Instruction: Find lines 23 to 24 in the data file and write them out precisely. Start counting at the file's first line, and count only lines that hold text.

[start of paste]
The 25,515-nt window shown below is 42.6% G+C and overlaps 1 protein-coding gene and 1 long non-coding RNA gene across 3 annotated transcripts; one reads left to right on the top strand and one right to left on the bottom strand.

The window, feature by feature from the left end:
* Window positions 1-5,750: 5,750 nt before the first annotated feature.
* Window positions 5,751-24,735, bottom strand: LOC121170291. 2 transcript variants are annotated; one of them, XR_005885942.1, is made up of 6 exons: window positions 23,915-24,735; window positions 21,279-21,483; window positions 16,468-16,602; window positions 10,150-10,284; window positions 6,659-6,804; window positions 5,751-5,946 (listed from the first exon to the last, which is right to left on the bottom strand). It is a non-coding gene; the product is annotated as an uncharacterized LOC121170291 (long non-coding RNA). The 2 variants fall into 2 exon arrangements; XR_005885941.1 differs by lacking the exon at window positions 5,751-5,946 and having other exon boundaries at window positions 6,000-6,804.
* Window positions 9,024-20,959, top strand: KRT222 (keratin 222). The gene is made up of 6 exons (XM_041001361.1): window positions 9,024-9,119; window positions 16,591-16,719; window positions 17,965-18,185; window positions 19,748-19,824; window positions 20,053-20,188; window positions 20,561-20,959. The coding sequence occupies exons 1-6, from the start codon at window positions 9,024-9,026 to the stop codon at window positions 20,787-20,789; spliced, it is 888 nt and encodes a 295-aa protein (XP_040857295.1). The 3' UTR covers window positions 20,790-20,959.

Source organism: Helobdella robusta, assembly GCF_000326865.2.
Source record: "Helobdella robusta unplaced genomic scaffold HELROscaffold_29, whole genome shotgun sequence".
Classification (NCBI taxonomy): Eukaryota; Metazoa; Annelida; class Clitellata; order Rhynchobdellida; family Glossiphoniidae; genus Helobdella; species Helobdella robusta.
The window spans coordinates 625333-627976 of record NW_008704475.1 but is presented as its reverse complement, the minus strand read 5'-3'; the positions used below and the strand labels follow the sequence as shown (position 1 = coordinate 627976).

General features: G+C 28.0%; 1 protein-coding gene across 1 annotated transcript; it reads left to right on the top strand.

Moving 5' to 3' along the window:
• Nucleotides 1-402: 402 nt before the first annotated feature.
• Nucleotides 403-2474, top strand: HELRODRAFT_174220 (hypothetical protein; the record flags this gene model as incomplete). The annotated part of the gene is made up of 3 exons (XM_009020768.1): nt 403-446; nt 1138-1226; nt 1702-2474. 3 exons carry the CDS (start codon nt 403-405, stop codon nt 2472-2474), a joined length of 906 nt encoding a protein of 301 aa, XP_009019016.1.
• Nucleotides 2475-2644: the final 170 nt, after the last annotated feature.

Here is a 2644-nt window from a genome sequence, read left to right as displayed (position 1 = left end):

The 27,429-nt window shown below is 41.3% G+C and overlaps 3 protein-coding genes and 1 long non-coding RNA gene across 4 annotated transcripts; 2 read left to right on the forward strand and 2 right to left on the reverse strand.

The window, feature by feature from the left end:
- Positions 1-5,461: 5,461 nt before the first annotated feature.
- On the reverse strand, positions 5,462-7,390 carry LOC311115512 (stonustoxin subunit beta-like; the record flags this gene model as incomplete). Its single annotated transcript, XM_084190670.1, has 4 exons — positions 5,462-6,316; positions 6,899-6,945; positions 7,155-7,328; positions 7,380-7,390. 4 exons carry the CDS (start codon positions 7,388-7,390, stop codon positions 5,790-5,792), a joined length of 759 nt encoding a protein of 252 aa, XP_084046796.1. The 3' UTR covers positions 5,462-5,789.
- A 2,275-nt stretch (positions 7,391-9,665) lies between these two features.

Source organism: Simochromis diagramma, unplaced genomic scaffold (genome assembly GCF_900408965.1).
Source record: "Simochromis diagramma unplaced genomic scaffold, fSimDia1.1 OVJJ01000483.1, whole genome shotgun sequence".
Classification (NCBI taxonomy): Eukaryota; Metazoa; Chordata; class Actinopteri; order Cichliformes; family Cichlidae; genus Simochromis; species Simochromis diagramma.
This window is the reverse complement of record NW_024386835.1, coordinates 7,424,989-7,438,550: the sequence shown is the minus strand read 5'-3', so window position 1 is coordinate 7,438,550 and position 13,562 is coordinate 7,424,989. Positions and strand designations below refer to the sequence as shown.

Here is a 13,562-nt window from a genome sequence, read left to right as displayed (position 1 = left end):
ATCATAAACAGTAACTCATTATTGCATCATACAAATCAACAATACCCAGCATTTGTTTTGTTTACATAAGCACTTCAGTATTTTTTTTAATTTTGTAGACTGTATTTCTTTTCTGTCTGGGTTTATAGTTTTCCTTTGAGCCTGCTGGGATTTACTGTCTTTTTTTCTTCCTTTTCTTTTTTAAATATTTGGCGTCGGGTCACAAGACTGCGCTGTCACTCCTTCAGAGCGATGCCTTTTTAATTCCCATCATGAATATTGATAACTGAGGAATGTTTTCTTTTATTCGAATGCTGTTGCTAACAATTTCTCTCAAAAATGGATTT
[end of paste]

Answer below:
Classification (NCBI taxonomy): Eukaryota; Metazoa; Chordata; class Actinopteri; order Cichliformes; family Cichlidae; genus Simochromis; species Simochromis diagramma.
This window is the reverse complement of record NW_024386835.1, coordinates 7,424,989-7,438,550: the sequence shown is the minus strand read 5'-3', so window position 1 is coordinate 7,438,550 and position 13,562 is coordinate 7,424,989. Positions and strand designations below refer to the sequence as shown.